You've seen 'em -- those crazy, criminally priced energy drinks in those trendy little 250ml cans cluttering up the specialty drink section of your local supermarket or convenience store. What's the deal? And what's with those goofy claims -- "Vitalizes body and mind," "Highly vitalizing," "Revitalizes attitude and restores faith in mankind" -- is there anything to it, or are these things just overpriced sugar water? With the following taste-and-effect test, we hope to shed a little light on the subject and provide you thrill seekers with a guide.
Energy drinks such as Red Bull are basically central nervous system stimulant delivery systems -- sugar cocktails doped with various exotic-sounding ingredients and lots of good old caffeine. Most also contain B vitamins (which regulate energy metabolism) and various metabolism enhancers and detoxifiers. But it's the caffeine that gives you the rush you're craving. While some health experts are concerned over the drink's widespread popularity (especially among teens), in most cases these products contain only about as much caffeine as you would find in a freshly brewed cup of coffee. Our advice? As with anything else that artificially alters your mood, the rule to live by is moderation. And keep in mind that energy drinks are a pretty expensive way to cop a buzz (about $2 per puny little can). Over-the-counter stimulants like Vivarin are cheaper and way more effective.
In addition to caffeine and sugar (usually high fructose corn syrup), energy drinks may also contain these exotic substances:
Guarana -- a plant indigenous to the Amazon region of Brazil. The seeds are a rich source of natural caffeine.
Taurine -- an amino acid found in the brain, heart and central nervous system. Present in meat products. Claimed to be a detoxifier, an antioxidant, mental and and a physical performance enhancer.
Ginseng -- a substance derived from plants around world. Health claims include increased vitality and coping with stress.
L-Carnitine -- a vitamin-like compound that is readily synthesized in the body. Supplementation is claimed to improve fat metabolism, reduce triglyceride and cholesterol levels and improve endurance.
Maltodextrin -- a complex carbohydrate that provides energy for physical activity and muscle exertion.
Glucuronolactone -- a compound formed in the liver when glucose is metabolized. Claimed to stimulate metabolism and aid in the elimination of toxic substances.
What's in it: sugar, caffeine, B vitamins, vitamin C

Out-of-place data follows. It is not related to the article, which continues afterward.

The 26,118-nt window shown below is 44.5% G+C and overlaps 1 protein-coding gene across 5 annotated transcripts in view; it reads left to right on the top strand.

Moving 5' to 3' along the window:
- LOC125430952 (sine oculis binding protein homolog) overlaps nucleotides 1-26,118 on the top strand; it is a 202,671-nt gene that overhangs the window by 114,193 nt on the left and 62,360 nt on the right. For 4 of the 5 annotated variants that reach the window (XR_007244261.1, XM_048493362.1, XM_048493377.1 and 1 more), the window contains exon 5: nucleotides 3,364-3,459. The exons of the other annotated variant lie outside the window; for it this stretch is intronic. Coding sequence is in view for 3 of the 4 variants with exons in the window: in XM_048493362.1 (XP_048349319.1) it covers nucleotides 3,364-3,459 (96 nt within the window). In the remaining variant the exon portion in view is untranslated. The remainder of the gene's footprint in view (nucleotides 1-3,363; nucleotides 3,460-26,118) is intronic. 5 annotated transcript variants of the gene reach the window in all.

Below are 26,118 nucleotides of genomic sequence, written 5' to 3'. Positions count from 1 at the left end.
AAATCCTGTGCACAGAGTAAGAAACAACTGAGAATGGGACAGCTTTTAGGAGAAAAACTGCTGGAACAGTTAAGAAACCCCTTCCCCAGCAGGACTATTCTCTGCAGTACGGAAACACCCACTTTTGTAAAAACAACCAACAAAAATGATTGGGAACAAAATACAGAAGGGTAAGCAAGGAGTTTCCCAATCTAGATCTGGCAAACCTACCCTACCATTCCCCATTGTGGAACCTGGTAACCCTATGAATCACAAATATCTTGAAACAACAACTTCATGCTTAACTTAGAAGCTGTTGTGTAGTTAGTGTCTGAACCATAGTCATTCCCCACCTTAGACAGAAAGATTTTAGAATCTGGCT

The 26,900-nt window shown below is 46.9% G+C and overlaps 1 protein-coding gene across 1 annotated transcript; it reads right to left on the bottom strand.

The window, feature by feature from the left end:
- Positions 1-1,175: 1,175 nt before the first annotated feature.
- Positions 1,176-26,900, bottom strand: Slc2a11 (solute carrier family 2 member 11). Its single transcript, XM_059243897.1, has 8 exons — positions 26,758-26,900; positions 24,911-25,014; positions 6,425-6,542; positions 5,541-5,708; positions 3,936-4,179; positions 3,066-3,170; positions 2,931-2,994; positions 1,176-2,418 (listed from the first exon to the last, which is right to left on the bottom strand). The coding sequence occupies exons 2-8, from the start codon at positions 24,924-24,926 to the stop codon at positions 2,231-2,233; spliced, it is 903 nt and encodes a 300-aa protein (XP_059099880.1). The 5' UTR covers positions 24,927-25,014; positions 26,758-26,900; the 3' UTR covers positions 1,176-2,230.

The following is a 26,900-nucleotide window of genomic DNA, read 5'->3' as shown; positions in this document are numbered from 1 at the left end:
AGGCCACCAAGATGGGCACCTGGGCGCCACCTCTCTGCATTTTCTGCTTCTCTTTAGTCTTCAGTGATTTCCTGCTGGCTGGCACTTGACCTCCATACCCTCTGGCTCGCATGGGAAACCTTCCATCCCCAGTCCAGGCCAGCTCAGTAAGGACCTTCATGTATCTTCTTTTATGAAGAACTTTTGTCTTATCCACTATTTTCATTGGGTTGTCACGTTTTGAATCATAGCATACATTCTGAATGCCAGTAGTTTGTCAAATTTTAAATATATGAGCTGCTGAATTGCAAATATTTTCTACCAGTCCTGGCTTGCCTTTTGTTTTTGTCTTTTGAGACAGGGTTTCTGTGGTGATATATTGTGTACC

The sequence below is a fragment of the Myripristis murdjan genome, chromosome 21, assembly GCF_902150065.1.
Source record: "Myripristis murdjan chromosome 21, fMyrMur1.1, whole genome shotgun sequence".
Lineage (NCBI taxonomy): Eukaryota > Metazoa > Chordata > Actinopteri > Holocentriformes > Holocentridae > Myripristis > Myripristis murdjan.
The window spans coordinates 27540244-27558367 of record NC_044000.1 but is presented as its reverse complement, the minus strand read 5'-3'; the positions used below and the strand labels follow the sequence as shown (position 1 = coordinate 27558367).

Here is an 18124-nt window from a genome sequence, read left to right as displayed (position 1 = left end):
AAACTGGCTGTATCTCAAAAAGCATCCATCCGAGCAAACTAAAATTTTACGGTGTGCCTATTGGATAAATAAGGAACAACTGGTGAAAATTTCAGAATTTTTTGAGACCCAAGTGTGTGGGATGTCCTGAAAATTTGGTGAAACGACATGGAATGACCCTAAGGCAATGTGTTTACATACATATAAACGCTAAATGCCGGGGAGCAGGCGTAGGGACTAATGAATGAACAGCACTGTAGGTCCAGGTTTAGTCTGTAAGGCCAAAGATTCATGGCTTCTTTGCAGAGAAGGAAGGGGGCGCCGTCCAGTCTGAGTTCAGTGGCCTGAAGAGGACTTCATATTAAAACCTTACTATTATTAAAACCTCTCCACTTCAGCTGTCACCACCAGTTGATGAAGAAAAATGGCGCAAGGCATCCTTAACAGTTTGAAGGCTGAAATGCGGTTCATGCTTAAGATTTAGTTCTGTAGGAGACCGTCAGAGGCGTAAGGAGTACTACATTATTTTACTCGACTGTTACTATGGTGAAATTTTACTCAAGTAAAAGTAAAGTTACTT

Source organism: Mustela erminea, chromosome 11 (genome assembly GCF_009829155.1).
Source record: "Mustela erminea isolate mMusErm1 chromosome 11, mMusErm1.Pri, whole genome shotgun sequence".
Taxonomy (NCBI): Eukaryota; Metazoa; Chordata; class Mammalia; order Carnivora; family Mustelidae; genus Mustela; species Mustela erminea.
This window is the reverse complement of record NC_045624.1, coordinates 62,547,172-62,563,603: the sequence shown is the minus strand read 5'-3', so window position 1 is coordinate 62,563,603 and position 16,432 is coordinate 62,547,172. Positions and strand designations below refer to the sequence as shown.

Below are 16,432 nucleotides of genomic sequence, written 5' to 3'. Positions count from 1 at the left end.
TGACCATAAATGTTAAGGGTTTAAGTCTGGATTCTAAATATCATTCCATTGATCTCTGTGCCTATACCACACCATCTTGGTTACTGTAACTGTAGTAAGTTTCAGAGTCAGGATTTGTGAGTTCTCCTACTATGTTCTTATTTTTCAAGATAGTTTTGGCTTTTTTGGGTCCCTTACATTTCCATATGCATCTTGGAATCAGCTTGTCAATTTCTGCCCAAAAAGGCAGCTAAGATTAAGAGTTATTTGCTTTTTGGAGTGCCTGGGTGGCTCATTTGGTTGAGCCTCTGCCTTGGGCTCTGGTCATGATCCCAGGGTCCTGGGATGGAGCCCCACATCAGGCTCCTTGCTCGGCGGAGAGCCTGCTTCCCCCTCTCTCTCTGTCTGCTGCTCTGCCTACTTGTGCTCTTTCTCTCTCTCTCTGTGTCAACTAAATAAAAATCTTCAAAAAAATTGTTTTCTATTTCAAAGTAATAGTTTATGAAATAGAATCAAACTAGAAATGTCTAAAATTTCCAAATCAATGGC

Taste: Very fruity and sweet. Not bad -- not great either.
Effect: Yes! I'm waking up to Red Devil.
Comments: We liked the prominent but ambiguous warning label ("Warning! For kids, pregnant women and caffeine-sensitive persons. Do not use in large amounts.") and the can graphics (with the handsome devil superhero). Alarming deep amber color stains everything bright yellow when spilled (whoops). More sugar (38g) than most.
What's in it: sugar, caffeine
Taste: Yum! Coffee-flavored cola that's sweet but not overly so with a slightly smoky and bitter caffeine edge. Similar to the no longer available Bibicaffe. Just the right amount of fizziness.
Effect: Oh yes (you'd have to be dead to not feel this one). Before: dragging, yawning. After: Returning calls, taking notes, answering e-mails, in essence, focusing on my job.
Comments: You spilled coffee in my coke. No, you spilled coke in my coffee. Two great tastes that taste great together? Well, yeah. Leave it to the folks at Jolt to take two of the most infamous caffeine-laced beverages and blend them into one stimulating concoction. With 120mg of caffeine in every 250ml can, Jolt Espresso lives up to its claim as "The World's Strongest Beverage."
What's in it: sugar, taurine, L-Carnitine, ginseng, Vitamin C, caffeine, B vitamins, guarana, glucuronolactone
Taste: Sweet, tangy fake-fruit flavor. Very grape-like despite the "wild berry" designation.
Effect: Slight but definite increase in alertness. On a scale from one to five, a 2.5 -- about the same as Coke.
Comments: Blue Energy bills itself as a "natural" energy drink ("using only natural flavors" and "natural caffeine"). It's natural all right -- with 27 grams of "natural" sugars and a whopping 200mg of "natural" sodium.
What's in it: sugar, taurine, royal jelly, guarana, ginseng, caffeine, B vitamins.
Taste: Smells (and looks) like urine but tastes okay. Citrus-flavored. Very sweet, smooth and slightly tart.
Effect: Very minor lift. So minor, it might just be wishful thinking.
Comments: Points for name, irony (the cans say: "The last thing the world needs is another energy drink, so here's one more") and those frisky Anime kid + Imperial Japan "Rising Sun" graphics on the can. Did not, however, whoop my ass in the least.
What's in it: sugar, guarana, caffeine, taurine, ginseng, B vitamins
Taste: Familiar to Mountain Dew drinkers. Syrupy, fruity, tangy. Pretty decent.
Effect: I'm not seeing pretty colors or anything, but my upper lip is sweating and I'm more alert than I was a few minutes ago.
Comments: Throws in one complex carbohydrate (maltodextrine) along with the usual heavy sugar load. Made by the people who brought you Mountain Dew -- and it tastes like it. And with 75mg of caffeine, it's like two Dews in one feisty little package.
What's in it: sugar, taurine, glucuronolactone, caffeine, B vitamins
Taste: Like seawater -- sugary, tangy, metallic seawater. Not good.
Effect: Yep, it's there -- a slight revitalization of both body and mind. Nothing drastic, and nothing in the way of wings. But a definite clearing of my normally foggy mid-morning faculties.
Comments: The undisputed king of energy drinks (the result of effective marketing more than anything else), Red Bull delivers 80mg of caffeine along with a surprisingly high level (200mg!) of sodium. Worst-tasting of the lot.